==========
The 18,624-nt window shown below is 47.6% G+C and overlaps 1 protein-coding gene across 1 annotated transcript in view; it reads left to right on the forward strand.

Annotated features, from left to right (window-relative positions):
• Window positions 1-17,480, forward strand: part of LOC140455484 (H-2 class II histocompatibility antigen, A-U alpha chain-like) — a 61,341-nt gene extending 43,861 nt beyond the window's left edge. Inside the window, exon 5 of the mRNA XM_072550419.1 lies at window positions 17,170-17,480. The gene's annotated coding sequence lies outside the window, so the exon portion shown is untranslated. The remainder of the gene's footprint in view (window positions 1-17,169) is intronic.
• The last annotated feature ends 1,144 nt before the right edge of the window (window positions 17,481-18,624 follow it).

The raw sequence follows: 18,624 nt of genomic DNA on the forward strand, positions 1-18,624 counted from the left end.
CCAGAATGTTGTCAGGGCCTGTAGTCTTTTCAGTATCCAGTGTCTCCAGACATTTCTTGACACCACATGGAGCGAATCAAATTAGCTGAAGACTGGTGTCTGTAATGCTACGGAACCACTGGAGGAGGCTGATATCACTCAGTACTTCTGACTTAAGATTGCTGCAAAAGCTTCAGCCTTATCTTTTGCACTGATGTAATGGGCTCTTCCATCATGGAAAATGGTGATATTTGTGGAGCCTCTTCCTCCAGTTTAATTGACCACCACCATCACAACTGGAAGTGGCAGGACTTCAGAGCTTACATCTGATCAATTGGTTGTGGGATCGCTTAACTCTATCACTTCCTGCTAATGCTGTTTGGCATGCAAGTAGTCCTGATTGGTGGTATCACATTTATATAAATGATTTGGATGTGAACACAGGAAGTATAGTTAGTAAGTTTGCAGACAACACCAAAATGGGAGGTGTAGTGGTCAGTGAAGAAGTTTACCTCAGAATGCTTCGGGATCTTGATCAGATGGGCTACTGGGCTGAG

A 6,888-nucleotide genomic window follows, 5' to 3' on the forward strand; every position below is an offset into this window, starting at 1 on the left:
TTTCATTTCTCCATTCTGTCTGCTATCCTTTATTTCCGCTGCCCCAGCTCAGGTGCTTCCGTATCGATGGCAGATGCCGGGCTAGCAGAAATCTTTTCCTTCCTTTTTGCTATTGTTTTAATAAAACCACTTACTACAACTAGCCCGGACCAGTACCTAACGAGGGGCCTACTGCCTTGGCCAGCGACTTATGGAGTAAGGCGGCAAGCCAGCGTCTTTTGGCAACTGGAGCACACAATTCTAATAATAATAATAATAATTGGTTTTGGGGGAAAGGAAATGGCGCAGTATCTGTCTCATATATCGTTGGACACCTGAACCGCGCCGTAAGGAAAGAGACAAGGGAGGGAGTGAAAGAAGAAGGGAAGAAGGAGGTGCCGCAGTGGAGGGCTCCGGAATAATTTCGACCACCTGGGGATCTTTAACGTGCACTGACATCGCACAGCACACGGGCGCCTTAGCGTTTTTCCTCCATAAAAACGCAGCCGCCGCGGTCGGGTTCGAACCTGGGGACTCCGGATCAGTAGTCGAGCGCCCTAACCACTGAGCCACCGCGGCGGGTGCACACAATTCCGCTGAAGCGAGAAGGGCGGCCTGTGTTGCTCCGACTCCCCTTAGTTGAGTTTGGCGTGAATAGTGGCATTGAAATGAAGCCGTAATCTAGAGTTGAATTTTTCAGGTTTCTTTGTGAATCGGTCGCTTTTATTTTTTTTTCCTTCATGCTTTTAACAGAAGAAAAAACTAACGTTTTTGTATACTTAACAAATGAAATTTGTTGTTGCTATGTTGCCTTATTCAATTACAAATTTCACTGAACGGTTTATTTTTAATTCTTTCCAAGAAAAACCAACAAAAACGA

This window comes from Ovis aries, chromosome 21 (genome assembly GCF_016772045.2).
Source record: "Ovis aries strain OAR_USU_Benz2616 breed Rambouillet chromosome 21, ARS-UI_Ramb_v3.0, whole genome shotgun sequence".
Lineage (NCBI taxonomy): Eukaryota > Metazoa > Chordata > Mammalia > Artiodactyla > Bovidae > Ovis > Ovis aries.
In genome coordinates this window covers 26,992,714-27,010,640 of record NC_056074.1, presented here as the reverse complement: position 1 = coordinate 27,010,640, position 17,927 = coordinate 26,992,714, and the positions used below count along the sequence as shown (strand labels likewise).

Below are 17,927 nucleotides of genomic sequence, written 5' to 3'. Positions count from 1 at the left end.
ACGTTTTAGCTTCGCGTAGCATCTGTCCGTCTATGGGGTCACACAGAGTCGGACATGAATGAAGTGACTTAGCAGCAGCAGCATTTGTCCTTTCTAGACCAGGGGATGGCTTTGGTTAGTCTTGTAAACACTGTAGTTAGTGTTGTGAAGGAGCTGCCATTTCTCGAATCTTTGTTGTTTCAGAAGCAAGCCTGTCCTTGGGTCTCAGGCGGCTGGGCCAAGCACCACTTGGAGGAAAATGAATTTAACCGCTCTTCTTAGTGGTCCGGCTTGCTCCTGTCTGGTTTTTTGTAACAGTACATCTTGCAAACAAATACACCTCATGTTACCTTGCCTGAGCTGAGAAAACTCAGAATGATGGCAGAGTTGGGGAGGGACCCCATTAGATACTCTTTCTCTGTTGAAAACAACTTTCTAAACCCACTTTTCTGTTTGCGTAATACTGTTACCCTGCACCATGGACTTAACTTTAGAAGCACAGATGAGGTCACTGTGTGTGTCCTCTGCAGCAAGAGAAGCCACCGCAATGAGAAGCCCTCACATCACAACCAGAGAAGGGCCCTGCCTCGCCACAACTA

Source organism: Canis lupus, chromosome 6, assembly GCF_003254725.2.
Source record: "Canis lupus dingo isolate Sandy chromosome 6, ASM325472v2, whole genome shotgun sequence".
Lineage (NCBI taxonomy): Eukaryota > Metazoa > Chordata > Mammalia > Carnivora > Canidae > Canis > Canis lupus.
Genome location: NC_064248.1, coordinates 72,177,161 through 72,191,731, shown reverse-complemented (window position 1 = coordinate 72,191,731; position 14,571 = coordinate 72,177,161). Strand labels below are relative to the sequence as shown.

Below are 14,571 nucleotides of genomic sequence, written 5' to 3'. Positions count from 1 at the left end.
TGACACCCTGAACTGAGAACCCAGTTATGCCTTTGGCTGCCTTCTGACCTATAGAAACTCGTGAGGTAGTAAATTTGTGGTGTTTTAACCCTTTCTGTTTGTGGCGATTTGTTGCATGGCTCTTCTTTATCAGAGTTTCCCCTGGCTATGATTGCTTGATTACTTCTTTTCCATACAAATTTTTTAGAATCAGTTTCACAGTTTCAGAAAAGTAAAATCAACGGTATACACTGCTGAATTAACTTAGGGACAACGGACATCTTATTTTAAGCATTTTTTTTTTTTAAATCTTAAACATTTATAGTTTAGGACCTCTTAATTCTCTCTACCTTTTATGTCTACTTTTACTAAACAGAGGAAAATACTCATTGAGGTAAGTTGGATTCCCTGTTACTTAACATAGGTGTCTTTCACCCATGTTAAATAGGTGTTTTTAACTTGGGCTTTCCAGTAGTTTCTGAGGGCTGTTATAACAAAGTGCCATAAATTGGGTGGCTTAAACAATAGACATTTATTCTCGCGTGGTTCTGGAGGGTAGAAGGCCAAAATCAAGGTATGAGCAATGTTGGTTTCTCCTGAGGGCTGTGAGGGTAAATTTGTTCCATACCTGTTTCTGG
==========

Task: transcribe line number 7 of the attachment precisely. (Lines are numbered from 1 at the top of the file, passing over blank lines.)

A 6,888-nucleotide genomic window follows, 5' to 3' on the forward strand; every position below is an offset into this window, starting at 1 on the left: